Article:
Day 5

Encounters with Christ: Peter’s Reinstatement

from the The Resurrected Life reading plan


John 21:1-25

BY Rebekah Lyons

Text: John 21:1-25

As darkness settled, Peter decided to go fishing.

Maybe he thought it was the only thing left that he could control. Jesus, whom he loved, had died and risen again. He was overjoyed in knowing his beloved teacher and friend was alive, but guilt-ridden after denying Him (John 18:15-27). His shame had led him here, to familiar waters. With a few trusted friends by his side, Peter pushed off from the shore.

Venturing out into the night, I imagine he looked for solace in the stars. Perhaps he hoped his old everyday routine would bring comfort. He cast his nets far to the left of the boat, but it was a no-go—the expert fisherman couldn’t catch a thing all night (John 21:3-4).

As the sun rose, they drifted toward the beach and looked up to find the Son of God standing on the shore, though they didn’t recognize Him.

“‘Men,’ Jesus called to them, ‘you don’t have any fish, do you?’

‘No,’ they answered.

‘Cast the net on the right side of the boat,’ He told them, ‘and you’ll find some.’ So they did, and they were unable to haul it in because of the large number of fish. Therefore the disciple, the one Jesus loved, said to Peter, ‘It is the Lord!’” (John 21:5-7).

Right then and there, Peter jumped into the water and swam to shore. Despite the angst in his own heart, he couldn’t help but be drawn to another encounter with his Savior and friend. However, there was still unfinished business between them. Before sending him out into the world to help rescue the souls of unbelievers, Jesus would gently restore Peter to Himself (Matthew 18:16-20).

Jesus had a feast waiting for them upon the shore—breakfast a la cookout, I like to call it—a hearty portion of grilled fish and bread, prepared for everyone (John 21:12-13). After they ate their fill, Jesus and Peter stole some moments alone. Jesus had come to do for Peter what He longs to do for each of us: He had come to remove Peter’s shame.

And so for each of the three times Peter denied Him, Jesus asked:

Do you love me?
Yes, Lord.
Feed my lambs.

Do you love me?
You know I love You.
Shepherd my sheep.

Do you love me?
You know everything. You know that I love you.
Feed my sheep.

(John 21:15-17, my paraphrase)

What I love most about this exchange is Jesus’ immediate grace toward Peter after the resurrection. Jesus knew Peter would likely carry the shame and guilt of his denial for the rest of his life, unless He intervened. The point of the cross, after all, was that guilt and sin would no longer hold us captive.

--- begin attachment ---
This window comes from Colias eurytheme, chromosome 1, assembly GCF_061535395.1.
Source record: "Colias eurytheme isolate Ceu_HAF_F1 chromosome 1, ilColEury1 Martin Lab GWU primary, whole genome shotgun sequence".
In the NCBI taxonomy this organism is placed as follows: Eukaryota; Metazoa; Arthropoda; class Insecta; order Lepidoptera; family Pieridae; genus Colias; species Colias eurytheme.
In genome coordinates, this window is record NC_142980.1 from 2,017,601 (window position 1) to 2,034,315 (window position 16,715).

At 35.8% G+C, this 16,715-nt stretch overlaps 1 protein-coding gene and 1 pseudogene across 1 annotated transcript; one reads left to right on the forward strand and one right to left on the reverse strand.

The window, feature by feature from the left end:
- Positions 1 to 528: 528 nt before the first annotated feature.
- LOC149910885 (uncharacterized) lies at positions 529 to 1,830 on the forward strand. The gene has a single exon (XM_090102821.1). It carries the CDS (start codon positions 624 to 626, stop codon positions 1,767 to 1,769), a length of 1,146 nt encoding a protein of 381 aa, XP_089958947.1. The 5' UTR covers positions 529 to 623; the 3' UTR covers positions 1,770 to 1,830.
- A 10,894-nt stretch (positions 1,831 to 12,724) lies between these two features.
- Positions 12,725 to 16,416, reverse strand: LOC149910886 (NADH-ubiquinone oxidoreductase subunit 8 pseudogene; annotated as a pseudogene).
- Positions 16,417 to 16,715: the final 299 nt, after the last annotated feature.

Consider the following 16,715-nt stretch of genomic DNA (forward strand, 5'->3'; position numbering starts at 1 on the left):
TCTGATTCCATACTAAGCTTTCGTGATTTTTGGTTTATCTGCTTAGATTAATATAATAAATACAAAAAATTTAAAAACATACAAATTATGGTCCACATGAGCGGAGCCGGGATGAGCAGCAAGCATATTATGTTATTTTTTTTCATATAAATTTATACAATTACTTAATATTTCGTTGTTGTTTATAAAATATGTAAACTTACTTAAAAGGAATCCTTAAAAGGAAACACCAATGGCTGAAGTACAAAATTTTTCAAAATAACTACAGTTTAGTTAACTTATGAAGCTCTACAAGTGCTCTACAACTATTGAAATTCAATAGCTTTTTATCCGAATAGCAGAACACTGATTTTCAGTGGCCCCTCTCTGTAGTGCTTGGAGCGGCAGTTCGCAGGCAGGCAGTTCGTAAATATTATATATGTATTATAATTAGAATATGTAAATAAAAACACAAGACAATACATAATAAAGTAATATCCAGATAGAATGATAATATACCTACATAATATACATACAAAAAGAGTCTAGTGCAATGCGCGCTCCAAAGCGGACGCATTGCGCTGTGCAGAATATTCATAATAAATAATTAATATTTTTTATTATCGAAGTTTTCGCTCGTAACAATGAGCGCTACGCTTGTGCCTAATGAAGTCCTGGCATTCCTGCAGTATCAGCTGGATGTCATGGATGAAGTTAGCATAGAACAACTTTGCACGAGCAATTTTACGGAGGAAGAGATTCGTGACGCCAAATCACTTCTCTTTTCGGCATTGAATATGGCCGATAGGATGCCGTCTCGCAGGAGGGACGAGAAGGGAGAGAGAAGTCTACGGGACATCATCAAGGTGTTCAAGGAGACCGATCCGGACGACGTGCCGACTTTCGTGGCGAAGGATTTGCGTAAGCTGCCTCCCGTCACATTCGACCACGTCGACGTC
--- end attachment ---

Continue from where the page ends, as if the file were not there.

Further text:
The resurrection power of Jesus sought Peter out, reminding him of everything they’d ever known in their friendship. First, Jesus once again confirmed His love for Peter, and allowed Peter to express his love in return. Then, He gave Peter instruction on how to further this message of love, the gospel. Despite Peter’s denial, his place in the Kingdom never changed. Jesus’ plan and purpose for him remained the same.

When I think of all the ways I’ve blown it, the innumerable ways my actions should’ve thwarted God’s plan and call upon my life, I’m exceedingly humbled. In spite of our shortcomings, God promises to complete His good work in each of us (Philippians 1:6). His power and His love for us are far greater than our sin and shame.

This is the good news! This is the gospel.

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71 thoughts on "Encounters with Christ: Peter’s Reinstatement"

  1. Beverly says:

    I love how Jesus draws Peter back. Peter denied Jesus three times, Jesus gave Peter the opportunity to declare his love for Him three times. One for one. I must admit it would be nice if I could count up all my guilts and shames, and exchange them for an exact dose of reassuring love. To cancel out all the guilt and replace all the shame that I so often find myself pouring over my heart.
    And then I read Isaiah 1:18: “Come now, let us settle the matter,” says the LORD. “Though your sins are like scarlet, they shall be as white as snow; though they are red as crimson, they shall be like wool.” Jesus invites me to come. To settle the matter. I can bring my sins – my guilt and shame – before Him and leave them with Him knowing, trusting, believing that they are settled. His invitation, His reassurance that they will all be resolved. It may not be a one for one, but it is a glorious promise from my Lord that I can rest my trust.
    So, why does my heart stall? Why do I pray and then doubt? Why do I battle the same struggles day after day? … Maybe I need to answer the same question that Peter needed to answer three times… “Do you love me?” (John 21:16). Oh friends, any time I have felt far from God or undeserving of His gracious mercy, I can assuredly trace it back to a love deficit. He wants my love, my heart more than anything else. How humbling that the God of the universe, our Maker, our Savior wants my love above all else. In the gospels of Matthew, Mark, and Luke, Jesus tells us the greatest commandment is to love Him. “Love the Lord your God with all your heart and with all your soul and with all your mind and with all your strength.” (Mark 12:30).
    My shame and guilt might feel great and insurmountable and constant. But His steadfast love is that much greater and everlasting and as high as the heavens (Psalm 103). Grateful that He offers His love to me so freely even when I feel undeserving.

    1. Victoria says:

      Amen!

    2. Susie says:

      I love that the Holy Spirit directed you to share Isaiah 1:18, “Come now, let’s settle this.”Thanks for sharing. I needed this today.

    3. Rachel says:

      Amen! I needed to be reminded of God’s truth today – thank you for sharing!

    4. Alisa says: